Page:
OWASP Security in a Continuous Integration World

This article discusses techniques used to confront web vulnerabilities using open source tools in the agile world. These experiences might not reflect the practices followed within MIMOS Berhad and may be the author’s own interpretation.

It has been a legacy ordeal to begin security testing as we move closer toward the release cycle. The reasons include security testing needing a near-production environment or the higher priority that functional tests command over security. This has in fact worked well for many years, with functional testing being a must-have and security tests recommended. But if you look at the number of security incidents being reported today, it’s obvious that most companies need a lot of improvement when it comes to the way they treat security testing. Vulnerability charts on the most-used technologies provide an idea (while sending a chill up the spine) of where we stand when it comes to software security.

The following charts use information from http://cve.mitre.org.

Microsoft – Vulnerabilities per Year

Figure 1. Microsoft – Vulnerabilities per Year

Microsoft – Vulnerabilities by Type

Figure 2. Microsoft – Vulnerabilities by Type

Let’s look at a classic example. Cloud and RAD are the talk of the town. As we all acknowledge, a company usually uses both in-house and third party tools for their projects. It’s possible to perform source code instrumentation on the in-house code to reduce vulnerabilities, even before it reaches the security test team. There’s not much that we can do about third party components, though. We have to accept them, since vulnerabilities in third party tools will be inherited by our product.

But is it possible to check for vulnerabilities in both third party components and in-house development without compromising one for the other? Read on to find out more.You’ve realised and finally convinced the others of the importance of performing penetration testing on your project much earlier in the life cycle. That’s only half of the job. Setting up the right processes and tools is another ball game altogether. Now you must create a thorough plan that fits into the development process. To complicate the matter, we all know that neither the time-to-market nor the working habits of developers can be changed so easily.The objective is to set up a security process for a company that follows agile methodology to deliver their projects, has all of their assets in the cloud, and uses various third-party components within their development cycle. The same process will still work if one or more of the parameters in the above equation is missing.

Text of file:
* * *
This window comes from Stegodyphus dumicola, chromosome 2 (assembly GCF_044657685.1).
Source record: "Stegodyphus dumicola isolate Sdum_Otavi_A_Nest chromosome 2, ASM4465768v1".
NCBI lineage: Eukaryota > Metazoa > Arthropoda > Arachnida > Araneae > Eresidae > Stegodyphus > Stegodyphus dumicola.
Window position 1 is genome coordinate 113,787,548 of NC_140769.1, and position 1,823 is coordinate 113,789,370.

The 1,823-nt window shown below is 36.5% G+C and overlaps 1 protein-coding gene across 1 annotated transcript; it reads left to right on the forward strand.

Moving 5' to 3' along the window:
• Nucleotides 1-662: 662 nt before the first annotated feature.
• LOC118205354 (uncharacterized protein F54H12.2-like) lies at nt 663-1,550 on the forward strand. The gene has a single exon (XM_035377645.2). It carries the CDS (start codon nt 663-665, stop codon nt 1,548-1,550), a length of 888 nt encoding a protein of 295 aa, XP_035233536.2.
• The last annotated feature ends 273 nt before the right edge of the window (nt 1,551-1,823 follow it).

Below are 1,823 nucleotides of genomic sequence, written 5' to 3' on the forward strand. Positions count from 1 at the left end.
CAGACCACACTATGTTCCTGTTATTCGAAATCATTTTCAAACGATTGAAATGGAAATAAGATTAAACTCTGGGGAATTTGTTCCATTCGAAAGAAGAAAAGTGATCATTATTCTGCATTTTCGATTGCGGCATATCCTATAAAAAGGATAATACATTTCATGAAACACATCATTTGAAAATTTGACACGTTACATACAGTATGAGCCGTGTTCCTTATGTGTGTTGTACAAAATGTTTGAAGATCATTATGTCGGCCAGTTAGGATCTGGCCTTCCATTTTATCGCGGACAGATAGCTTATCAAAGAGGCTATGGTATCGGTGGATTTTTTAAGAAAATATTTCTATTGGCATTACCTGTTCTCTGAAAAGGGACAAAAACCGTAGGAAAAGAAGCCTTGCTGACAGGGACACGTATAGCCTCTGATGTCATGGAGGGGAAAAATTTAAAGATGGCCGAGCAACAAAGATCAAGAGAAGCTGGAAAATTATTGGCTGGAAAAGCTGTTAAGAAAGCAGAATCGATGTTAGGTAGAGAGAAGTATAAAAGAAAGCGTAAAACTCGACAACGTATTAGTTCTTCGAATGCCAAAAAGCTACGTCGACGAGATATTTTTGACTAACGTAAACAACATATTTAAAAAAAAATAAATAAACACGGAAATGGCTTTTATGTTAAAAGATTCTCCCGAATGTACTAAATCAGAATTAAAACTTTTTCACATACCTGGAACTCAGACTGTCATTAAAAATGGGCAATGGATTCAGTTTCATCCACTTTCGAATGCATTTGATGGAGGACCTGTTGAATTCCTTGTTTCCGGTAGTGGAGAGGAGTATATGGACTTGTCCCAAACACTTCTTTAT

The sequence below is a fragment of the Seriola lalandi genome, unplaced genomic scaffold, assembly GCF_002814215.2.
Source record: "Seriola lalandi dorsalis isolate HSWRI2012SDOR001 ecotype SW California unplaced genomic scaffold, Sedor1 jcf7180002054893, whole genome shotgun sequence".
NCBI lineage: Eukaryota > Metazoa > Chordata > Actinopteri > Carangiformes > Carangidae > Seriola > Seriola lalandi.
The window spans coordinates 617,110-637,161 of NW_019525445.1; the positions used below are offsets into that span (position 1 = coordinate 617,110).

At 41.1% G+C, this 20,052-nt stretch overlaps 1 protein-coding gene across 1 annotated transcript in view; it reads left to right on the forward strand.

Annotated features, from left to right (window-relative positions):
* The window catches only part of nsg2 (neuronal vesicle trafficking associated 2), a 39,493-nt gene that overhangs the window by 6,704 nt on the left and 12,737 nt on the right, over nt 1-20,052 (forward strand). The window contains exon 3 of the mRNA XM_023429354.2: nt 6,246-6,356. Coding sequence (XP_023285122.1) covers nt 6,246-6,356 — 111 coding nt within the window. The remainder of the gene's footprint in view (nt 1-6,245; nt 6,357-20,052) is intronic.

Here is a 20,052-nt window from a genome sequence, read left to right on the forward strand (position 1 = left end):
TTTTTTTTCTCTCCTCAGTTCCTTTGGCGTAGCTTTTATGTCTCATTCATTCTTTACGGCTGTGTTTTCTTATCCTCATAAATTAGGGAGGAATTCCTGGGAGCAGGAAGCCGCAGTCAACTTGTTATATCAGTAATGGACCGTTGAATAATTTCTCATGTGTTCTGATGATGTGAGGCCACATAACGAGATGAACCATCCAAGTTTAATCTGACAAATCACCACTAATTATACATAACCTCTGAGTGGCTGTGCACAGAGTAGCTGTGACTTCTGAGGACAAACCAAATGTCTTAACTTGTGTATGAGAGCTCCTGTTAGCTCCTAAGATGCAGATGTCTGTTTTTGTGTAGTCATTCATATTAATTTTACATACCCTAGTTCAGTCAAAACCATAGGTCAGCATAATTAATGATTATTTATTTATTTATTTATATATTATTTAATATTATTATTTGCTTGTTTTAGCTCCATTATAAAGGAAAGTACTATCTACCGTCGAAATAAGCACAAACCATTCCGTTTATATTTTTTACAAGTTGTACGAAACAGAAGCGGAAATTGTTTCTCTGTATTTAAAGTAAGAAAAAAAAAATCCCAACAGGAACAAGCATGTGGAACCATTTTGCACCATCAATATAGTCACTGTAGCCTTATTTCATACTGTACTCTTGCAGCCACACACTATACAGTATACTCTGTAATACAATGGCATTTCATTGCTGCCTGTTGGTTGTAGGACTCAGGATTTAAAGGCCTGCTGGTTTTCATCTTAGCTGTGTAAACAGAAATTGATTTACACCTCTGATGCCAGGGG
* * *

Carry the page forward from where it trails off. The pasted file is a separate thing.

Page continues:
Apple – Vulnerabilities per Year

Figure 3. Apple – Vulnerabilities per Year

Apple – Vulnerabilities by Type

Figure 4. Apple – Vulnerabilities by Type

In order to adapt to agile methodology, the security process used can be broadly divided into the following:

  1. Identify the vulnerabilities to be addressed
  2. Align to continuous integration
  3. Wrappers for security automation
  4. Automated reporting

1. Identify the Vulnerabilities to Be Addressed

This discussion will limit itself to web applications. Mobile and client-server applications will deviate from this methodology depending on the platform used.

There are too many types of web vulnerabilities. It’s practically impossible to focus on all of them. We can shortlist the vulnerabilities to highlight by deciding on the following parameters:

  1. Threat agents: the actors and non-actors who access the system
  2. Attack vectors: ease of exploitability
  3. Security weakness: prevalence and detectability
  4. Technical impact: data loss, corruption, accountability, denial of access, etc.
  5. Business impact: business value of the platform and affected data